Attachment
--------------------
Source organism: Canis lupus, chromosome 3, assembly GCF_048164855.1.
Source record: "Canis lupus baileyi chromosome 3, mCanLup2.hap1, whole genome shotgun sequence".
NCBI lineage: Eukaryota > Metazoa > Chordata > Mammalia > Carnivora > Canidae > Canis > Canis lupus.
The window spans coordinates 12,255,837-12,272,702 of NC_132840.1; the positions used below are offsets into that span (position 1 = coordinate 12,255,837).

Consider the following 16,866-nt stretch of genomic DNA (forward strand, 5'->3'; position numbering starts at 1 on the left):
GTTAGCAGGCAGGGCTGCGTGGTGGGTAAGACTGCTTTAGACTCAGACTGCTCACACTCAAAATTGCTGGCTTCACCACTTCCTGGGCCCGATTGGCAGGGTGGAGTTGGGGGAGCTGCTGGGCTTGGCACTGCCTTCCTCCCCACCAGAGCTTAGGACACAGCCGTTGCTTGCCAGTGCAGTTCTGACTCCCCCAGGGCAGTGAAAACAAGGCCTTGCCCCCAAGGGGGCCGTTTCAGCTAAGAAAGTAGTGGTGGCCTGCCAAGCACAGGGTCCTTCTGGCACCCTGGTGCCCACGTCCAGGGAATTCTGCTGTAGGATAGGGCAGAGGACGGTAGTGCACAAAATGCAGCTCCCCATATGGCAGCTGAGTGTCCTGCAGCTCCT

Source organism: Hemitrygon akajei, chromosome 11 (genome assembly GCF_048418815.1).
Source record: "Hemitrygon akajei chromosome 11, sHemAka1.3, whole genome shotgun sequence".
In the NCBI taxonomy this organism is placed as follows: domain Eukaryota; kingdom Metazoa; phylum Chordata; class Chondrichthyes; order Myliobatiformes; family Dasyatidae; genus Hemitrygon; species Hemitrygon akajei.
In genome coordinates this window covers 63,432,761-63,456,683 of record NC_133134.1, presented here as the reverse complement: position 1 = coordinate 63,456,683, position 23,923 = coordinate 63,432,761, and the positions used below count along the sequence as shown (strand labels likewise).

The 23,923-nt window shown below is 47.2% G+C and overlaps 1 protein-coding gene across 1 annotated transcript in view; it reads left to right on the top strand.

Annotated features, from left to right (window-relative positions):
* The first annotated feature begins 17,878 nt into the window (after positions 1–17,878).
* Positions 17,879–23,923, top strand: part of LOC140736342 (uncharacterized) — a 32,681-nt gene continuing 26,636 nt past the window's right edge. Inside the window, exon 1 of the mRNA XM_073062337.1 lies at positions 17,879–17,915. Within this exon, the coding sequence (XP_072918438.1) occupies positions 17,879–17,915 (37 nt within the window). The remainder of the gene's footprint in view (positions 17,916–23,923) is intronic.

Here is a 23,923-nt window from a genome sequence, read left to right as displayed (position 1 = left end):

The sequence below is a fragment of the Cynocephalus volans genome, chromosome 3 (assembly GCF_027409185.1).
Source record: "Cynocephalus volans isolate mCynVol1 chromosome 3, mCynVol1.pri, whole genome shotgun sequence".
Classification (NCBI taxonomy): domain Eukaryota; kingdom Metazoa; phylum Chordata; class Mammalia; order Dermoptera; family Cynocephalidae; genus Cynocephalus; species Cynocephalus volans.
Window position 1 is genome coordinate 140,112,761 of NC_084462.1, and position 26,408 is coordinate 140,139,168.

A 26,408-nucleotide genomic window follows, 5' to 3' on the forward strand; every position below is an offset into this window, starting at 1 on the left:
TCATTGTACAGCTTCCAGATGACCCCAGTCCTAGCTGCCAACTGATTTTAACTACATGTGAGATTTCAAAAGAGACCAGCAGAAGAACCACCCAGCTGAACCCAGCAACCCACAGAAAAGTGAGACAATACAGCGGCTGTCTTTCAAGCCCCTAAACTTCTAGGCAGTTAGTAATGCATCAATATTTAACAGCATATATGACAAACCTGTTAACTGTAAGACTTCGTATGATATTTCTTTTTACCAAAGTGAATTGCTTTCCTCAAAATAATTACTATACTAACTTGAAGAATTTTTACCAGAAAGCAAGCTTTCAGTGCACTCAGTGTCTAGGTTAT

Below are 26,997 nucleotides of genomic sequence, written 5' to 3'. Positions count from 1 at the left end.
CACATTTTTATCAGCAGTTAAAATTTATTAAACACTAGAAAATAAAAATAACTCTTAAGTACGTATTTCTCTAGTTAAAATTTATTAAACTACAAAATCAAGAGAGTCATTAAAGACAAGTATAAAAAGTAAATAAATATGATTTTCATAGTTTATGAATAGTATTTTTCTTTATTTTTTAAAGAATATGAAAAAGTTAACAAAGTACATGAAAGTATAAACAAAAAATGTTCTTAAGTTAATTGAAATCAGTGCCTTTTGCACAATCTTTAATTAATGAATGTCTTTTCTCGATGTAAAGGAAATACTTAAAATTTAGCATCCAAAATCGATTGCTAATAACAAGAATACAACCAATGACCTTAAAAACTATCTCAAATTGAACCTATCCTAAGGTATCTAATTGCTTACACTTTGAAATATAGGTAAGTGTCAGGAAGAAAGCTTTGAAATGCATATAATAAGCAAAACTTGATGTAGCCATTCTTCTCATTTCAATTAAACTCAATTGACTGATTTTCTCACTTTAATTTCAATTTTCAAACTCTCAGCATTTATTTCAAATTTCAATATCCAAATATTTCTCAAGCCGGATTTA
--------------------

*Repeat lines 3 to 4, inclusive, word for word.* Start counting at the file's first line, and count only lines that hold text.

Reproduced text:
NCBI lineage: Eukaryota > Metazoa > Chordata > Mammalia > Carnivora > Canidae > Canis > Canis lupus.
The window spans coordinates 12,255,837-12,272,702 of NC_132840.1; the positions used below are offsets into that span (position 1 = coordinate 12,255,837).